The greatest 45 minutes in the history of sport
WERE I to ask you, fellow fan, to name the most impressive sporting achievement of all time, I’m sure the answers would flow thick and fast.
“Mark,” you would say, grin spreading in anticipation of a frank exchange of views about our favourite subject, “the greatest sporting achievement ever is surely Sir Steve Redgrave’s five consecutive Olympic gold medals.”
Or perhaps you’d plump for Pele’s three World Cups, Roger Bannister’s famous sub-four minute mile, Michael Phelps’ eight gold medals in Beijing or even Lance Armstrong’s seven straight Tour de France crowns.
All worthy of chucking into the discussion, I’d agree. But then I’d fix you with my best serious stare (which I’m afraid is none too serious, though hopefully enough to add sufficient gravitas to my impending utterance) and say “what about Jesse Owens in 1935?”
At which point, the argument may cease. I’d at least expect a considered silence. You see, 75 years ago this week, the incomparable Owens did something that will never, ever, be done again. And how many sporting achievements can you say that about with certainty?
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In the space of 45 minutes on May 25, 1935, Owens set four world records. Say it again, with feeling - FOUR. In less than an hour.
I have no idea how the crowd at the Big Ten Track and Field Championships reacted, but I get goose-bumps just thinking about it.
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A year before he destroyed Hitler’s ideal of the superior Aryan race by winning four gold medals at the 1936 Berlin Olympics, Owens set new world bests in the 100-yard sprint, long-jump, 220-yard sprint and 220-yard low hurdles.
He clocked 9.4 seconds to tie the 100-yard record (many official timers had him at 9.3, but rules of the day meant he was given his slowest recorded time) before leaping 26 feet, 8 1/4 inches in the long jump and smashing the 220-yard record of 20.6 seconds with a scorching 20.3.
Owens finished his fantasy 45 minutes with 22.6 seconds in the hurdles, becoming the first man to break 23 seconds. He had done it all between 3.15pm and 4pm. Not bad.
These days we get all weepy and hysterical if an athlete is good enough to break one world record. Rightly so - I myself leapt out of my seat and screamed in several mysterious tongues when Usain Bolt obliterated the 100-metre record in Beijing 2008.
But let’s put Owens’ achievement into context. Imagine if Bolt, the most freakishly-gifted athlete many of us have ever seen, were to canter out in the Olympic Stadium at London 2012 and break his already ridiculous 9.58-second 100-metre record.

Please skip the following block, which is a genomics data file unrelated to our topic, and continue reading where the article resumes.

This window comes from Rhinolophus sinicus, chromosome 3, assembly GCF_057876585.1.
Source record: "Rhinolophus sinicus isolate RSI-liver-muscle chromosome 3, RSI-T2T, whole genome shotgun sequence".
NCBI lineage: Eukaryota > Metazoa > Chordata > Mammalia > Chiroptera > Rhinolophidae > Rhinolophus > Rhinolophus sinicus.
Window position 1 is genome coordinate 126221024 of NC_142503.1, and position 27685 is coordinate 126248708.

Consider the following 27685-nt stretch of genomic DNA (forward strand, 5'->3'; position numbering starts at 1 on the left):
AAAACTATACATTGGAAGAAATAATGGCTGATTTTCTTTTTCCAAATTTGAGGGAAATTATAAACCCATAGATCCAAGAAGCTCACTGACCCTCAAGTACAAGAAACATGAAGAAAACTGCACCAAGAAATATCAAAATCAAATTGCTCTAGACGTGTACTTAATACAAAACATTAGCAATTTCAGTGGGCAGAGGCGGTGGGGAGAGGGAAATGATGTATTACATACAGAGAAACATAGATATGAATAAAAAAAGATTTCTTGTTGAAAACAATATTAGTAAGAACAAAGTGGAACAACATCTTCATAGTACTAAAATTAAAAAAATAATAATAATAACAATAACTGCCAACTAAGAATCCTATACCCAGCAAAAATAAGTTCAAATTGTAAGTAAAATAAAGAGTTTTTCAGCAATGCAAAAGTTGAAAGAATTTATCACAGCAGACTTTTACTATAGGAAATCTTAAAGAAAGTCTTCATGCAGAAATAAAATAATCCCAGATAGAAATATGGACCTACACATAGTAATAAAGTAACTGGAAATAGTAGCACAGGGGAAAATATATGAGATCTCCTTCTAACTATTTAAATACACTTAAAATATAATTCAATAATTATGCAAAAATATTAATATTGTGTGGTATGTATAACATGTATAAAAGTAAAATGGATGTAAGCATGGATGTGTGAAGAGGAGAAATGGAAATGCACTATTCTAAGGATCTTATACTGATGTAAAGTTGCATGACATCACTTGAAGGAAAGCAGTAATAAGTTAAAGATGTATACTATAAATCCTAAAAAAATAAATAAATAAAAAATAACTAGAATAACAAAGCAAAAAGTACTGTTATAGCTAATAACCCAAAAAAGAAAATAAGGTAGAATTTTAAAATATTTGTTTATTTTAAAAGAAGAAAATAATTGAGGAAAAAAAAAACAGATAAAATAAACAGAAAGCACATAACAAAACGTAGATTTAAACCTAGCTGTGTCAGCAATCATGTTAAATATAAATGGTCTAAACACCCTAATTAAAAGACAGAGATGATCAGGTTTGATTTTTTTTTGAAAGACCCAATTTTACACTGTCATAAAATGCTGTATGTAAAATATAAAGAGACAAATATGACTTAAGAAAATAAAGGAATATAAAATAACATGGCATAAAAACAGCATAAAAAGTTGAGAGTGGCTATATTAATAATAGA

Bedlam would ensue, Bolt would draw back his bow and the crowd would go home happy. Yet just to start thinking about matching Owens, Usain would have to jog over to the long jump pit and leap better than 8.95-metres to break Mike Powell’s 1991 mark.
That done, Bolt would then only have to improve upon his 19.19-second best in the 200 metres and finish up with a fourth record - perhaps he’d fancy a crack at Michael Johnson’s 400-metre time of 43.18, set in 1999, or DayRon Robles’ 12.87-second 110-metre hurdles run from 2008.
Either way, he’d only have the time it takes to play one half of football to do it in. It simply would not happen - though I’d love to see him try.
After Berlin, Owens career was cut tragically short. Banned by a racist American Amateur Athletic Union shortly after the Olympics for not competing in a minor event in Sweden, he last raced competitively at the age of 22.
Yet his legacy remains. Owens blazed a trail for black athletes in the face of rampant abuse and intolerance, and his records stood the test of time - his 1935 long jump mark, for example, would have been enough to claim seventh at the last Olympics.
In a day and age where we like to think that our sporting stars are bigger, faster and better than ever before, we must never allow the memories of Jesse and that incredible day of May 25, 1935, to be dimmed.
For as much as we hype and wax lyrical about our modern day sports heroes, we will never see the likes of Owens, or that day, again.
I HAVE often banged the drum for mixed martial arts in this column, and hopefully some among you are already fans.
If not, tonight is the night which I implore you to take an interest.
The MGM Grand Garden Arena in Las Vegas plays host to one of the most anticipated fights of the year, as the fantastically-named Rampage Jackson faces bitter foe Rashad Evans in a UFC light-heavyweight bout.
They have been at each other’s throats since a face-to-face standoff following Jackson’s last fight in March 2009.
The resultant trash talk has been both amusing and absorbing and, now that Rampage has returned to fighting after time off to play BA Baracus in the new A-Team movie, fans are giddy at the prospect of finally seeing them trade blows.
Count me among them. This is a classic speed meets power match-up, pitting Evans’ slickness and style against Jackson’s raw, destructive strength.
Who wins? I’ve a feeling that Rashad (19-1-1) is more well-rounded than Jackson, and can envisage him finding enough success by mixing his fast hands with the occasional take-down to keep Rampage (30-7) off balance and claim a close points decision.
He’ll have to be disciplined and avoid any urge to brawl though - because if Rampage gets a chance to detonate one of his nuclear arsenal of hooks or uppercuts, Rashad’s night will be over in a rather more sudden and violent way than he’d like.
- Get in touch with me at firstname.lastname@example.org, and follow me on Twitter at mark__heath.